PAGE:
There were six of us in the cute little space, and the others were mostly beginners. It was a very slow, basics-type class, which was nice for me to practice physically, clear my mind mentally and hear teaching in French. We practiced meditation, discussed bhandas, and moved through surya namaskaras and the 6 fundamental standing poses before sitting for a bridge pose and then rest.

Laetita was perfect. She made sure I understood a few words after class that might help me teach in French one day, and she gave me gentle suggestions as adjustments, not hard ones. I was more focused in this class, so my drishti wasn't wandering to the other students! It's a perfectly cute, kind studio, but not exactly what I want from a class. I think I will definitely go can't beat the location.

I still have the morning Mysore programs to check out. That's where I think I will find my perfect Paris fit and I'm really excited. I want to check out Mysore Yoga Paris and Rasa Yoga...but I need to change my sleeping schedule around a bit to accommodate that...right now I'm staying up late, practicing at home in the evening or at one of these places for a night class and sleeping in late in the morning!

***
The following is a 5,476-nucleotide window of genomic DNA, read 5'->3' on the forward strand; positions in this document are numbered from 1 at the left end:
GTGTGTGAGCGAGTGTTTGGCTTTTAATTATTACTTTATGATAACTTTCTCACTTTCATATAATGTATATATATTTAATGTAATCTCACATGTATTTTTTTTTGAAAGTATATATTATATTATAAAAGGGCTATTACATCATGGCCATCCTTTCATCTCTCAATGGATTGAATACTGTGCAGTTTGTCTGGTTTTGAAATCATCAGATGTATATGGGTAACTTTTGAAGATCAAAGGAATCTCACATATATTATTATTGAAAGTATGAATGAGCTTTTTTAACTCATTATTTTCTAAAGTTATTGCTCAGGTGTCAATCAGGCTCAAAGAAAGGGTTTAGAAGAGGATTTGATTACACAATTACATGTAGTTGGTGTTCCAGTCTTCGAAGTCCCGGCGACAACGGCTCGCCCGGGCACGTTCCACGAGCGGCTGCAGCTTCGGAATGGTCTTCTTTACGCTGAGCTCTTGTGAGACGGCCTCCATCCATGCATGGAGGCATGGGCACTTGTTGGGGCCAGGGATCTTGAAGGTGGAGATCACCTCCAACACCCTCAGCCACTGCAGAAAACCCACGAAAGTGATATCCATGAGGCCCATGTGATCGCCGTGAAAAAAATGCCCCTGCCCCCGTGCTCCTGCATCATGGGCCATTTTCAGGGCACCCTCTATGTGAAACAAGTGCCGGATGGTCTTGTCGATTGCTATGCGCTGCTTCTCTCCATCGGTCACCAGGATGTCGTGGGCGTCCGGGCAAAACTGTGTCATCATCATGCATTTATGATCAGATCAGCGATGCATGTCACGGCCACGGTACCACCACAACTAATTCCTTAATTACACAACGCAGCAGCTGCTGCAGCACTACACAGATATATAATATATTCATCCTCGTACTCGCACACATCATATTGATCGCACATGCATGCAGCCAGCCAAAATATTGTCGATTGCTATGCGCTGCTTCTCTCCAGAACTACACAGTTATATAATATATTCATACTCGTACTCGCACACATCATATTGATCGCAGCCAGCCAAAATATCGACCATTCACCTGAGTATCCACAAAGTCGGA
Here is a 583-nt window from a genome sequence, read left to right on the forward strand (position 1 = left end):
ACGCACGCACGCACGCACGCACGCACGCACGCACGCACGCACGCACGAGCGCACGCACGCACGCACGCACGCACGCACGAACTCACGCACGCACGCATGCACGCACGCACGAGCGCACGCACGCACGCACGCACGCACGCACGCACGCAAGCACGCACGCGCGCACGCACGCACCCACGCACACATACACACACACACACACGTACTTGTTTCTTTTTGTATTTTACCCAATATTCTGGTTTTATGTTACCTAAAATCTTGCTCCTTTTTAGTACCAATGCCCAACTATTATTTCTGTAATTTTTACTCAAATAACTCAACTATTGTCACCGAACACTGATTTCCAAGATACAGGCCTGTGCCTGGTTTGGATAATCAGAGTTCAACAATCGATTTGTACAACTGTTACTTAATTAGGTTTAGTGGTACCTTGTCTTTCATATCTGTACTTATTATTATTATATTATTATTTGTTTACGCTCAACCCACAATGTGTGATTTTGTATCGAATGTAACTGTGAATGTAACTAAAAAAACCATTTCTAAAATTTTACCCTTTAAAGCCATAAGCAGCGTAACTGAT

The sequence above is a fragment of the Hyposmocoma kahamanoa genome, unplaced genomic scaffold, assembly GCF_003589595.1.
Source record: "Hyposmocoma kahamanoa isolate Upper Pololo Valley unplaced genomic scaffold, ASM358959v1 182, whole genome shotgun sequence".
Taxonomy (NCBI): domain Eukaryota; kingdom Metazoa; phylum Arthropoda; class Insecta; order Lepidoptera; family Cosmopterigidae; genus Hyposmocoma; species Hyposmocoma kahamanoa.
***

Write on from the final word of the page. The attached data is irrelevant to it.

More to come from the Paris Yoga Scene...

Wednesday, September 5, 2012

Photo of the Day: Henna

My Indian henna in a Swiss Lake.

Conference 8.26.12 - Better late than Never!

So I’m a little late in posting about the last conference while I was in Mysore. I’ve been traveling and then was feeling a little sick. I’m finally settling into life in Paris and wanted to catch up on the blog…so here they are…notes from the last conference:

Four weeks. Four conferences. It’s always better to leave wanting more, a friend reminded me, and I am definitely feeling blessed and full of good vibes. I leave on a high note on every level. Though I’ve been dealing with some new knee pain that limits my left lotus, my physical practice felt great. My mental focus was clear. I got a lot of writing done. I had totally difference experiences this time in Mysore than on my last trip. I lived closer. I met more interesting people. I got to travel outside the city. I felt less like an outsider.

This particular Sunday Sharath began by talking about the importance of asana in our spiritual journey. Asana is a tool, he said, to get the mind and body to become stable. There are hundreds of thousands of asanas, as many as there are living beings on this earth: plants, trees, animals and humans. In this life, we just focus on doing as many as we can safely master, and shouldn’t worry about doing so many of them.